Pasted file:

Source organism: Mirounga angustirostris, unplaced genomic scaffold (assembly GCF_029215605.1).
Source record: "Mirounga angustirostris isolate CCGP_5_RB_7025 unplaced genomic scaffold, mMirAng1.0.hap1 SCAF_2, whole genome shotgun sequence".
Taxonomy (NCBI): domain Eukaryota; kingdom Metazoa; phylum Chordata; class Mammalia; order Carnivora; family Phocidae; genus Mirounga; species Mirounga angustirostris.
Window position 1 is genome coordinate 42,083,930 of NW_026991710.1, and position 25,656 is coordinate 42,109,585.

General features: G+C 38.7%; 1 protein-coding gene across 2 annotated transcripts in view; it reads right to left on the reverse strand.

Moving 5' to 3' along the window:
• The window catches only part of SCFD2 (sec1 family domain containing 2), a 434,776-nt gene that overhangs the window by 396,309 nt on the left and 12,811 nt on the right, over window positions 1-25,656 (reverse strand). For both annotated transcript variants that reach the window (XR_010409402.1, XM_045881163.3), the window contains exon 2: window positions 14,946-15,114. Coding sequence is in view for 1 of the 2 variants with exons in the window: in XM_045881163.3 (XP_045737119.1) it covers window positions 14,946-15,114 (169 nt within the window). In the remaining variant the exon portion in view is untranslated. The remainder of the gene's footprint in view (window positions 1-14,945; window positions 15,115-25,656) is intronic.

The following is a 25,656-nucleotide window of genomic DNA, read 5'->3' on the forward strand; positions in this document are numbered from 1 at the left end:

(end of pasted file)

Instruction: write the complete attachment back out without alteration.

Source organism: Mirounga angustirostris, unplaced genomic scaffold (assembly GCF_029215605.1).
Source record: "Mirounga angustirostris isolate CCGP_5_RB_7025 unplaced genomic scaffold, mMirAng1.0.hap1 SCAF_2, whole genome shotgun sequence".
Taxonomy (NCBI): domain Eukaryota; kingdom Metazoa; phylum Chordata; class Mammalia; order Carnivora; family Phocidae; genus Mirounga; species Mirounga angustirostris.
Window position 1 is genome coordinate 42,083,930 of NW_026991710.1, and position 25,656 is coordinate 42,109,585.

General features: G+C 38.7%; 1 protein-coding gene across 2 annotated transcripts in view; it reads right to left on the reverse strand.

Moving 5' to 3' along the window:
• The window catches only part of SCFD2 (sec1 family domain containing 2), a 434,776-nt gene that overhangs the window by 396,309 nt on the left and 12,811 nt on the right, over window positions 1-25,656 (reverse strand). For both annotated transcript variants that reach the window (XR_010409402.1, XM_045881163.3), the window contains exon 2: window positions 14,946-15,114. Coding sequence is in view for 1 of the 2 variants with exons in the window: in XM_045881163.3 (XP_045737119.1) it covers window positions 14,946-15,114 (169 nt within the window). In the remaining variant the exon portion in view is untranslated. The remainder of the gene's footprint in view (window positions 1-14,945; window positions 15,115-25,656) is intronic.

The following is a 25,656-nucleotide window of genomic DNA, read 5'->3' on the forward strand; positions in this document are numbered from 1 at the left end: